And if a security or privacy breech does occur the minister will not be able to play the 'Labour installed system' or the 'well there has been no breech in 4 years' cards, through changing to opt-out and press ganging citizens into the system the minister has changed the game and in effect reset the clock. Still rural regions are less close nit than cities and less likely to have patterns of relations wanting to peep. One wonders of late if Minister Lye is set to move to new portfolio, the enthusiasm once shinning seems to have waned of late, but she keeps my vote

Bernard Robertson-Dunn said...

re " Am I right in understanding that anyone working at the hospital can log in to it and look? If that is the case, then how do we avoid breaches like the ones I describe?"

Access controls work at the organisation level. So do audit logs. A patient will see that a hospital or medical practice or dentist has accessed their record. They will not know the individual.

This is one of the government's big lies. Their claim that "you can control who sees your record" is false.

But wait, there's more.

If the hospital downloads a patient's complete record, then even the useless logs will not show when their record has been accessed. Not only that, but the criminal and civil liabilities in the eHealth legislation will not apply because the data will not have been accessed through the mHR.

And the risk isn't just to person-in-the-street patients. Patients who are staff at the hospital would also be at risk of having their health records viewed/downloaded.

The only way I can think of managing the risk is to sign up for an mHR and emptying it out.

Terry Hannan said...

Thanks David. This posting reminds me of work done in informatics from the 1990s.
Also similar themes can be applied to "hacking". If you read the hacking stories closely nearly all cases have been by former employees within the organisation that was hacked.
“ By one estimate, 85 percent of all computer security problems involve employees
in the organization.” R.L.Simpson, 1996. Security threats are usually An inside job. Nursing management 27(December);43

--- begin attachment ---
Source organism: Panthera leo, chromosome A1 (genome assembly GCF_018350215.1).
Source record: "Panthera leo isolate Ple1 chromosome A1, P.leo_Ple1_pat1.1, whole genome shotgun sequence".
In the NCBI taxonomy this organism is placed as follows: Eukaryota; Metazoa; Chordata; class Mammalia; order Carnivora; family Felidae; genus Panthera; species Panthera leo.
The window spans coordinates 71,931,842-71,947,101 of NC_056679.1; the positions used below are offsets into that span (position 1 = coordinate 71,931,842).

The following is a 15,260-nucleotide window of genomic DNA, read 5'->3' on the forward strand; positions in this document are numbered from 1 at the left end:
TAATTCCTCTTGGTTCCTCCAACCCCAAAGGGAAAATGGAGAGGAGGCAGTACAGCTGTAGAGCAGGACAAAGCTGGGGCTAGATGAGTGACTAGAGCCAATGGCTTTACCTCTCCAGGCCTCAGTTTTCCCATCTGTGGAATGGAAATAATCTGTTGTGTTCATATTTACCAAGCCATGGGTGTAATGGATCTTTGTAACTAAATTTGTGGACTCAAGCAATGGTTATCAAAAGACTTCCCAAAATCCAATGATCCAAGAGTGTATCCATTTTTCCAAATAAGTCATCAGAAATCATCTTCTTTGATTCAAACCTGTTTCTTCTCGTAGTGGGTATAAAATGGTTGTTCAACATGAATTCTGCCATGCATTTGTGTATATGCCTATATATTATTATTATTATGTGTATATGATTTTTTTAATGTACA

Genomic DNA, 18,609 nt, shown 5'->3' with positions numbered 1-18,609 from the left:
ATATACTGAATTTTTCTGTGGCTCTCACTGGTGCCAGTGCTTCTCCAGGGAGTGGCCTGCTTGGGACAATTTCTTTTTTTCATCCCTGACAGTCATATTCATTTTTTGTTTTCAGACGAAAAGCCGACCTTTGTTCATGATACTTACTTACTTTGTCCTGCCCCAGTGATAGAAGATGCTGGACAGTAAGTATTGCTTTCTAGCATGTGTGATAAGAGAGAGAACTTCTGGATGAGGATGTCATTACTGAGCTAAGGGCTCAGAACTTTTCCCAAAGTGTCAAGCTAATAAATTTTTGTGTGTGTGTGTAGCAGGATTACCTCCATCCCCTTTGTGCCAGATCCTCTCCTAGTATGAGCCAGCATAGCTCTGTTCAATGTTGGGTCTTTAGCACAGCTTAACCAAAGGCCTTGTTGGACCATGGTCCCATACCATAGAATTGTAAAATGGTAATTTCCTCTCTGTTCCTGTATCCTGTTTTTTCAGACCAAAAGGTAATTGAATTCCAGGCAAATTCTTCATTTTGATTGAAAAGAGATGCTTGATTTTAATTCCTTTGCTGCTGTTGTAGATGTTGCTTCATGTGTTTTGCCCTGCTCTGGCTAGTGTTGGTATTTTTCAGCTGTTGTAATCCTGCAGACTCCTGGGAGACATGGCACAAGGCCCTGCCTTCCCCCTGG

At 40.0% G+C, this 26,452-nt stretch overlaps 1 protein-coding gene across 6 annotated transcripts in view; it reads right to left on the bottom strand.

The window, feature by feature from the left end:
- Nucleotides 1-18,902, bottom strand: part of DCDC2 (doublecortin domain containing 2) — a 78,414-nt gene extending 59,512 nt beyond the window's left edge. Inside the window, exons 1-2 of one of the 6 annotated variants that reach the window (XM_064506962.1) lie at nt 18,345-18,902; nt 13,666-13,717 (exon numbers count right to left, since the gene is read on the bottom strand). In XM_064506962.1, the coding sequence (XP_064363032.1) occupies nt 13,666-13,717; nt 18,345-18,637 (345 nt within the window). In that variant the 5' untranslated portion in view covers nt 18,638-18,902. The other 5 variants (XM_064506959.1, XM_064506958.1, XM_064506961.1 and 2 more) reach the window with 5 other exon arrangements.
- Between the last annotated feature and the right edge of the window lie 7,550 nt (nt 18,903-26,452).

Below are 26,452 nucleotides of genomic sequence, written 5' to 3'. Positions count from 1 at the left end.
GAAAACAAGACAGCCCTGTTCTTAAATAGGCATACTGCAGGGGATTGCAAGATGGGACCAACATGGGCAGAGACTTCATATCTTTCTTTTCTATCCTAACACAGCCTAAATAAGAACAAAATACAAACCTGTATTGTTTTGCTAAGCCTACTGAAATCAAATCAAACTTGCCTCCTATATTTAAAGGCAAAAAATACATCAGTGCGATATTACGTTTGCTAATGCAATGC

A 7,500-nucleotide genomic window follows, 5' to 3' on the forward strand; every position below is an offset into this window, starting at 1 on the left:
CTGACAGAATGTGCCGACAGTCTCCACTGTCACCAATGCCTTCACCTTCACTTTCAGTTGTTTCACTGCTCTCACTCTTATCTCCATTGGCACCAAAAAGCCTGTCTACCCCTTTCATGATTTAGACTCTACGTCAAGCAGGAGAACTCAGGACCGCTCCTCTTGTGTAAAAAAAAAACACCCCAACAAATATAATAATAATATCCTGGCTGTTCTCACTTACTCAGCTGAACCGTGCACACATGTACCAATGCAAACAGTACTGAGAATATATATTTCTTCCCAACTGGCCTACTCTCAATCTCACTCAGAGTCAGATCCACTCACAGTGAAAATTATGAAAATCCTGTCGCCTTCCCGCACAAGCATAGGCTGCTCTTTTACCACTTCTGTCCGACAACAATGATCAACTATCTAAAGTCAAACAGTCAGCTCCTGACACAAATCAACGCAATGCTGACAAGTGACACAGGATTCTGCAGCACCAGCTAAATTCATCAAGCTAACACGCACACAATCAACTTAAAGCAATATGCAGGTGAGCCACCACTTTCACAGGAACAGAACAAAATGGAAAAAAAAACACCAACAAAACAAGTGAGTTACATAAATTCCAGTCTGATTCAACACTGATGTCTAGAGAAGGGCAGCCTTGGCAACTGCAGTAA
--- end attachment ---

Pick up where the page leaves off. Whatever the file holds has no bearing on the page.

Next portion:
"The major vulnerabilities are related to inappropriate use of patient-specific information by health workers who have access to those data as part of their regular work. Such risks are greater when data are stored in paper charts.” (The evolution of health-care records in the era of the Internet.EH Shortliffe. Semi-Plenary. MEDINFO Seoul, August 1998)

Anonymous said...

I have (and continue to have) discussions with vendors and potential vendors around access controls and audit log management. Their responses demonstrate a less than sophisticated understanding of the issues.
These days there are many, many algorithms using pattern analysis that could be used to automatically and proactively scan audit logs to signal things such as random browsing through electronic records. Not a single vendor indicates awareness of these, let alone demonstrating a working implementation.
Very disappointing.

And, BTW, isn't AHPRA one of the groups that wants unrestricted access to communications metadata?

Dr David More MB PhD FACHI said...

"And, BTW, isn't AHPRA one of the groups that wants unrestricted access to communications metadata?"



Anonymous said...

And a declining economy (the term 'recovery' is pure propaganda) with many financially stressed Organizations and public/private sector staff on $20-$30 something an hour locally (or even less abroad). I wonder when they will be desperate (or opportunistic) to sell off the collected data legally or otherwise? The corporates are already doing it overtly as part of their business plan, like Google, Facebook, etc. The privacy 'principles' are a joke, as is the commission. Consider the convergence of multiple sources of data together! Next time when one gets a rejected application or proposal, we are going to wonder increasingly why...